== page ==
With Joe Biden officially receiving the Democratic nomination for president on Tuesday night, Wednesday night at the Democratic National Convention was reserved for big speeches from just about every prominent Democrat except the candidate himself: former President Barack Obama, previous nominee Hillary Clinton, third-place primary finisher Sen. Elizabeth Warren, House Speaker Nancy Pelosi, and Biden’s running mate Kamala Harris. Oh, and Billie Eilish.
Senator Kamala Harris formally accepted the Democratic nomination for vice president on Wednesday following a scathing speech by former President Barack Obama, who said the fate of the nation "depends entirely on the outcome of this election." On the third night of the Democratic National Convention, both Mr. Obama and Harris stressed the importance of voting, with Harris saying "we're all in this fight together."
California Sen. Kamala Harris made history Wednesday night as the first Black and South Asian woman to accept a major party's vice presidential nomination, promising to be a champion for the voiceless and forgotten Americans who are struggling in the midst of a pandemic and an economic crisis.
That's a wrap on Night 3 of the 2020 Democratic National Convention. It was a star-studded night, with the last Democratic president (Barack Obama), the last Democratic presidential nominee (Hillary Clinton) and, perhaps, the next presidential nominee (Kamala Harris) all speaking.
The Democrats’ historic boundary breakers are joining forces at the party’s national convention in an unprecedented effort to mobilize the diverse coalition Joe Biden will need to defeat President Donald Trump this fall.
U.S. Senator Kamala Harris will unleash her prosecutorial skills against President Donald Trump on Wednesday when she addresses the Democratic National Convention as presidential nominee Joe Biden's running mate.
Jill Biden, Bill Clinton, Sen. Chuck Schumer and Rep. Alexandria Ocasio-Cortez were among those on the schedule.
At a February campaign event in Manchester, New Hampshire, a protester tried to rush the podium where Joe Biden was speaking. What happened next was captured in a video that quickly went viral: Jill Biden entered from the opposite side of the stage, blocked the protester with her own body, and ushered him away so her husband could continue.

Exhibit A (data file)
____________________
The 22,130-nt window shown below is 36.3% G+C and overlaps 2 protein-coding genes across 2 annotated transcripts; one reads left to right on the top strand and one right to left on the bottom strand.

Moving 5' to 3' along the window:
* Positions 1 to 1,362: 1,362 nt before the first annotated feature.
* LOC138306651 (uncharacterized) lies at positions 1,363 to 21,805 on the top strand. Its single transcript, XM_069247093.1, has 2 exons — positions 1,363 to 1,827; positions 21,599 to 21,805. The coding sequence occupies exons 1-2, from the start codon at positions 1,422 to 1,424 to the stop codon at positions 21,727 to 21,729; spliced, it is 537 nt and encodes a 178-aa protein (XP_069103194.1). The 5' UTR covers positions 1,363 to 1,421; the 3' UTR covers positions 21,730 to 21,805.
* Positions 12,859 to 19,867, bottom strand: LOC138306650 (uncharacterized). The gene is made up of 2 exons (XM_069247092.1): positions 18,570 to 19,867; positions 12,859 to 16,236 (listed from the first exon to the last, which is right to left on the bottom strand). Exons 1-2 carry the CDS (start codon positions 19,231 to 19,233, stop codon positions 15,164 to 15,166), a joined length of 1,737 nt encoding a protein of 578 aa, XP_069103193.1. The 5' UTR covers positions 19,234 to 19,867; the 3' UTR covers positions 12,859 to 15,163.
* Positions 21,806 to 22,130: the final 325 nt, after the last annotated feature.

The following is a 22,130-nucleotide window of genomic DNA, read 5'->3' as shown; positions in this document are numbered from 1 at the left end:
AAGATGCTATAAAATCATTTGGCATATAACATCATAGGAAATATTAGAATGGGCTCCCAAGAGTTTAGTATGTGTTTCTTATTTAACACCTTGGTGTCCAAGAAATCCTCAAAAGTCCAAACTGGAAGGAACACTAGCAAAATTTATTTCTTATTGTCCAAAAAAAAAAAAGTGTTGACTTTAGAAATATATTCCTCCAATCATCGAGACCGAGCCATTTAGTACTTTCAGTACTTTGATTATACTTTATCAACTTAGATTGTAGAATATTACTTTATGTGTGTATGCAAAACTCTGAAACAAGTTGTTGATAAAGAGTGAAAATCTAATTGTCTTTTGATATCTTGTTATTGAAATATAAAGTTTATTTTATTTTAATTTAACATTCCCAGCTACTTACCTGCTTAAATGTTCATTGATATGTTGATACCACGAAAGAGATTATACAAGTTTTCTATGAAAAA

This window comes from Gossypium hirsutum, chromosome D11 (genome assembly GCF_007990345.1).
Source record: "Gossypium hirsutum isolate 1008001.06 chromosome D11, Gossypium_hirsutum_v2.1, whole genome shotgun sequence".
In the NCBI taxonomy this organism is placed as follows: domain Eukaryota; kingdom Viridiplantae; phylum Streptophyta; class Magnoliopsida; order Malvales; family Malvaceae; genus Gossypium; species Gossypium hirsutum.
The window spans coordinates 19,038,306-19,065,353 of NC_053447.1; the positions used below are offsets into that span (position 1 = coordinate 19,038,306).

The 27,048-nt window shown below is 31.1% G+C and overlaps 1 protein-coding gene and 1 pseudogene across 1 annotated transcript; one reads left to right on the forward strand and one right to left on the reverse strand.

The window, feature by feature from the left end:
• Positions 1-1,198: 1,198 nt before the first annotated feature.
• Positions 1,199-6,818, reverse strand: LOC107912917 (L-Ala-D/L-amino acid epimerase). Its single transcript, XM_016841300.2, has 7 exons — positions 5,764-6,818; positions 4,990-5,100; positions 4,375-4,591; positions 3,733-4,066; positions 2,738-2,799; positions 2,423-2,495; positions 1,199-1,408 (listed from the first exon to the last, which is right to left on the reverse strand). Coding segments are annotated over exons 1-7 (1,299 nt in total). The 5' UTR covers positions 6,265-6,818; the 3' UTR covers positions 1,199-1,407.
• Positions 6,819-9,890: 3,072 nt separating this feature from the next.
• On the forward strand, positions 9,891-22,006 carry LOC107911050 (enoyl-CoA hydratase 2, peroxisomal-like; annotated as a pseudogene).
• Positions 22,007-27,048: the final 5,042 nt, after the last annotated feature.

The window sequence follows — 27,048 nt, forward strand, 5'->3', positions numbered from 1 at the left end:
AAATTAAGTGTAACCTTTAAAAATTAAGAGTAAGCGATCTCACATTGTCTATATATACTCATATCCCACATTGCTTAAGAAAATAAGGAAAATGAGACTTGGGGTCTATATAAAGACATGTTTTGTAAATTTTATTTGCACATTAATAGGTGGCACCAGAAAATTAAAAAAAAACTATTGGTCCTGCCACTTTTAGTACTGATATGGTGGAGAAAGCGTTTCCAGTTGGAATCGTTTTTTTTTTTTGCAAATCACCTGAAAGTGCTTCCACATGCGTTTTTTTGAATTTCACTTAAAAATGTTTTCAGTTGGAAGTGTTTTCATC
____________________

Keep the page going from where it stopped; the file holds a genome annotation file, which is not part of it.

The second night of the 2020 Democratic National Convention is over. The oddness of the all-virtual gathering was slightly less jarring than on the opening night (or maybe I was just more used to it). Old hands like Bill Clinton were mixed with young stars like New York Rep. Alexandria Ocasio-Cortez in a series of virtual speeches. It was, overall, a markedly better two hours than I witnessed on Monday night.
Monday night kicked off the most unconventional Democratic National Convention in modern history. And for the most part, the first fully virtual convention went smoothly. The first night of the 2020 Democratic convention was the true test of what a traditional convention — normally an all-day event where political stars flex their chops in front of thousands of screaming (or occasionally booing) delegates — would look like with two hours of Zoom calls and pretaped speeches.
The Democratic National Convention kicked off Monday night in its first completely virtual, made-for-TV incarnation. It was unlike any convention night seen in years past. The most glaring difference: the absence of delegates and an audience.
The first night of the 2020 Democratic National Convention is in the books. As expected, it was a different looking and sounding production from years past -- as the ongoing coronavirus pandemic kept the vast majority of speakers away from the actual arena in Milwaukee. Nonetheless, the show went on. And I watched every minute! Below the best -- and worst -- of the night that was.
Former first lady Michelle Obama solidified her position as one of the Democratic Party’s most effective orators during her keynote speech on the first night of the Democratic National Convention Monday. Her words once again served as a reliable barometer for how Democrats feel about the direction of the country.
Joe Biden, Barack and Michelle Obama, and Bernie Sanders are among the speakers for next week’s virtual convention.
This will likely be one of his final major national addresses as the president of the United States.
Hillary Clinton was set to become the first woman presidential nominee of a major U.S. party on Tuesday, a historic moment that Democrats hope will help eclipse rancor between her supporters and those of her rival in the primaries, Bernie Sanders.
The two campaigns are discussing having the Vermont delegation move to make Clinton’s nomination unanimous by acclamation after a roll call.
Following Monday’s heavyweights, including Michelle Obama and Bernie Sanders, former president Bill Clinton will take the stage on Tuesday.
At its essence, the convention is Hillary Clinton’s opportunity to ask people to give her a fresh look.
Democrats head to Philadelphia this week, where Hillary Clinton will become the party’s nominee for president. President Barack Obama and first lady Michelle Obama, top Democratic leaders and a slew of Hollywood celebrities will be on hand. If you’re not going to be there, here’s how to watch the action from home.